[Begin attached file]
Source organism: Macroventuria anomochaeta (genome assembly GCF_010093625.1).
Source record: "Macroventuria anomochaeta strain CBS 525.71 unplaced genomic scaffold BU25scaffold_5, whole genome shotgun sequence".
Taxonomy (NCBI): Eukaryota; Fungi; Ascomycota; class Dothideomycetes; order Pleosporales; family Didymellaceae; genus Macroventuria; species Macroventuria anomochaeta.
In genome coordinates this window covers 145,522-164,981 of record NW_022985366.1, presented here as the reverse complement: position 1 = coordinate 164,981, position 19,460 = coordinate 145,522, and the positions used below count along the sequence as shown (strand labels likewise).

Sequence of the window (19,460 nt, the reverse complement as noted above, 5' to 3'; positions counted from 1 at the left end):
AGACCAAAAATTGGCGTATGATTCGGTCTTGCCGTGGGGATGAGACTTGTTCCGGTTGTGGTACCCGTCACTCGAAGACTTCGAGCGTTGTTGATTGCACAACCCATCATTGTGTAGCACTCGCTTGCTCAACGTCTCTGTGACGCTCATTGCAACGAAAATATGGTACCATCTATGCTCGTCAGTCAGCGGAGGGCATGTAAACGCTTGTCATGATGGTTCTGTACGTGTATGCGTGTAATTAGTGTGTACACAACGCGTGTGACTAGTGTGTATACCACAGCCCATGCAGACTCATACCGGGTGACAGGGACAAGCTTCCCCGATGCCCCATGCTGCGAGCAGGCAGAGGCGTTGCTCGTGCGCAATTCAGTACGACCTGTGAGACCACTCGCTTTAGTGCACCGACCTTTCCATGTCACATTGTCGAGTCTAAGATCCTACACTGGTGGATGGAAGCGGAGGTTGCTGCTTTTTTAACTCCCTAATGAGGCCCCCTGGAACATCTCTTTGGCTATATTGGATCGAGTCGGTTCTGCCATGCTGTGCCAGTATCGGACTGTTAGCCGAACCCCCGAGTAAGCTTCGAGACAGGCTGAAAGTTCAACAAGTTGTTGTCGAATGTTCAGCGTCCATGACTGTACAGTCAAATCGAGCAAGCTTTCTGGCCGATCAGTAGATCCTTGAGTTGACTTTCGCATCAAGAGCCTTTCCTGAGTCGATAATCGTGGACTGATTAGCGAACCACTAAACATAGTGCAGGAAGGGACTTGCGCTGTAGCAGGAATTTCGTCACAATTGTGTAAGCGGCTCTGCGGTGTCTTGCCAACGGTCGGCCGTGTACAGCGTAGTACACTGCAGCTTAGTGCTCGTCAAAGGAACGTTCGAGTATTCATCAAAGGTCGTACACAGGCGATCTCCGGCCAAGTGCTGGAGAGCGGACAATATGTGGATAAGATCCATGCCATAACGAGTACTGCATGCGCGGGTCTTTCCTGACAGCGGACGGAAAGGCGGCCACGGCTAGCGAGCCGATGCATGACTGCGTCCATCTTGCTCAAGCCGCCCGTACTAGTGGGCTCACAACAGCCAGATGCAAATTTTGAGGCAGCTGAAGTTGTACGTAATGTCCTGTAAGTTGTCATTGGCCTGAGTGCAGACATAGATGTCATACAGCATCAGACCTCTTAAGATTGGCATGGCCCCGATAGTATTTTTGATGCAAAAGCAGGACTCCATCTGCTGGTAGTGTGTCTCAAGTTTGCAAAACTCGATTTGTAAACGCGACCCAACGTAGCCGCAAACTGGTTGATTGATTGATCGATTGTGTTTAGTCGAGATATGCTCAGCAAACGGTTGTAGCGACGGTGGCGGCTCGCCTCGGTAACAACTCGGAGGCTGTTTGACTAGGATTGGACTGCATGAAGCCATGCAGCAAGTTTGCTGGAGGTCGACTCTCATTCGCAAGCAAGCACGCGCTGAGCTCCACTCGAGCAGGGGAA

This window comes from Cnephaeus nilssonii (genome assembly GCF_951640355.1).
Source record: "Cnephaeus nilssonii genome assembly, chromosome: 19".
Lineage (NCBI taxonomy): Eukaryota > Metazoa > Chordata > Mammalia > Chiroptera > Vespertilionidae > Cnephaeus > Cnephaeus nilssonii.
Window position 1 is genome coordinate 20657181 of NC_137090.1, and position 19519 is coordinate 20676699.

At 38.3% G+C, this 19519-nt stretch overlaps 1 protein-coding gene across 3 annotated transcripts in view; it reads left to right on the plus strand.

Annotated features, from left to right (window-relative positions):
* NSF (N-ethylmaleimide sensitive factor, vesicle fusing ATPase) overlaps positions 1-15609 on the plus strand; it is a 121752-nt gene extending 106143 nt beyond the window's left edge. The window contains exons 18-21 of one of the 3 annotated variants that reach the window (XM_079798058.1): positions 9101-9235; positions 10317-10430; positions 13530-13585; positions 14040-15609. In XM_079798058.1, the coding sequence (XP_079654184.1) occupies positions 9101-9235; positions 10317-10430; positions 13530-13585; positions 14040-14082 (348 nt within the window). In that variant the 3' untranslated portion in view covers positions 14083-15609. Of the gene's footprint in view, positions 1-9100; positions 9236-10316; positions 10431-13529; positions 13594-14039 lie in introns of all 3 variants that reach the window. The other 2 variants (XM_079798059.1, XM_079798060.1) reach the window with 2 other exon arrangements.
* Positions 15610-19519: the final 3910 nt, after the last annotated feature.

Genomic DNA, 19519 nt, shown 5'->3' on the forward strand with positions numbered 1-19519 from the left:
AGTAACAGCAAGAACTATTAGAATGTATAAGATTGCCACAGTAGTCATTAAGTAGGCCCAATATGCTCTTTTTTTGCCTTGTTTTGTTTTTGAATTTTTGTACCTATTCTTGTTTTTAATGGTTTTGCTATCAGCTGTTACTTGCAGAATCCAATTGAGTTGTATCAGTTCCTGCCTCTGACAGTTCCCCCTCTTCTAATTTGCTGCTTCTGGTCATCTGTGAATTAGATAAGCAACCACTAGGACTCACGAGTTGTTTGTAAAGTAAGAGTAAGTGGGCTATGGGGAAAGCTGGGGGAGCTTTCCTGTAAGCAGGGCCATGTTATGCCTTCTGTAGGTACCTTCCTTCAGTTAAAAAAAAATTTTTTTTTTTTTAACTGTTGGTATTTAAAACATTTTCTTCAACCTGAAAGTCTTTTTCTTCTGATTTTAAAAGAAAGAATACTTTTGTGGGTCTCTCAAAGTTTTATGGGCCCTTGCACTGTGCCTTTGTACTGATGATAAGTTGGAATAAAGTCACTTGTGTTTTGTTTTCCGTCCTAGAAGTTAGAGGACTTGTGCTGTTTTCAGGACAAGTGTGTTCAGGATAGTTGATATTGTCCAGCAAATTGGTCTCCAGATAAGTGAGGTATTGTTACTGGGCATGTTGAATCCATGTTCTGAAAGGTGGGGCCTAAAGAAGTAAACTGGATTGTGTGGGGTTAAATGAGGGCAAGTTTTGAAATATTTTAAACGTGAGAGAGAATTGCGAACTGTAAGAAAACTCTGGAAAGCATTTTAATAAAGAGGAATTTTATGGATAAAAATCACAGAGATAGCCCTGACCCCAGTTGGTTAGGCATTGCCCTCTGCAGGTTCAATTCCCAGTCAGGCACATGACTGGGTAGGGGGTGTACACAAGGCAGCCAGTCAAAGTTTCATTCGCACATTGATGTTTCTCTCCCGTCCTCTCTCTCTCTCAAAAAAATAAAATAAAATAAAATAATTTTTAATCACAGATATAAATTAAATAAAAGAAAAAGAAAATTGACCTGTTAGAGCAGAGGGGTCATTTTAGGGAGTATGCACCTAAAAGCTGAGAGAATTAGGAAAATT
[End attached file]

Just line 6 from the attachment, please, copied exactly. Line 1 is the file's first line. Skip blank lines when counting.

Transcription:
AGACCAAAAATTGGCGTATGATTCGGTCTTGCCGTGGGGATGAGACTTGTTCCGGTTGTGGTACCCGTCACTCGAAGACTTCGAGCGTTGTTGATTGCACAACCCATCATTGTGTAGCACTCGCTTGCTCAACGTCTCTGTGACGCTCATTGCAACGAAAATATGGTACCATCTATGCTCGTCAGTCAGCGGAGGGCATGTAAACGCTTGTCATGATGGTTCTGTACGTGTATGCGTGTAATTAGTGTGTACACAACGCGTGTGACTAGTGTGTATACCACAGCCCATGCAGACTCATACCGGGTGACAGGGACAAGCTTCCCCGATGCCCCATGCTGCGAGCAGGCAGAGGCGTTGCTCGTGCGCAATTCAGTACGACCTGTGAGACCACTCGCTTTAGTGCACCGACCTTTCCATGTCACATTGTCGAGTCTAAGATCCTACACTGGTGGATGGAAGCGGAGGTTGCTGCTTTTTTAACTCCCTAATGAGGCCCCCTGGAACATCTCTTTGGCTATATTGGATCGAGTCGGTTCTGCCATGCTGTGCCAGTATCGGACTGTTAGCCGAACCCCCGAGTAAGCTTCGAGACAGGCTGAAAGTTCAACAAGTTGTTGTCGAATGTTCAGCGTCCATGACTGTACAGTCAAATCGAGCAAGCTTTCTGGCCGATCAGTAGATCCTTGAGTTGACTTTCGCATCAAGAGCCTTTCCTGAGTCGATAATCGTGGACTGATTAGCGAACCACTAAACATAGTGCAGGAAGGGACTTGCGCTGTAGCAGGAATTTCGTCACAATTGTGTAAGCGGCTCTGCGGTGTCTTGCCAACGGTCGGCCGTGTACAGCGTAGTACACTGCAGCTTAGTGCTCGTCAAAGGAACGTTCGAGTATTCATCAAAGGTCGTACACAGGCGATCTCCGGCCAAGTGCTGGAGAGCGGACAATATGTGGATAAGATCCATGCCATAACGAGTACTGCATGCGCGGGTCTTTCCTGACAGCGGACGGAAAGGCGGCCACGGCTAGCGAGCCGATGCATGACTGCGTCCATCTTGCTCAAGCCGCCCGTACTAGTGGGCTCACAACAGCCAGATGCAAATTTTGAGGCAGCTGAAGTTGTACGTAATGTCCTGTAAGTTGTCATTGGCCTGAGTGCAGACATAGATGTCATACAGCATCAGACCTCTTAAGATTGGCATGGCCCCGATAGTATTTTTGATGCAAAAGCAGGACTCCATCTGCTGGTAGTGTGTCTCAAGTTTGCAAAACTCGATTTGTAAACGCGACCCAACGTAGCCGCAAACTGGTTGATTGATTGATCGATTGTGTTTAGTCGAGATATGCTCAGCAAACGGTTGTAGCGACGGTGGCGGCTCGCCTCGGTAACAACTCGGAGGCTGTTTGACTAGGATTGGACTGCATGAAGCCATGCAGCAAGTTTGCTGGAGGTCGACTCTCATTCGCAAGCAAGCACGCGCTGAGCTCCACTCGAGCAGGGGAA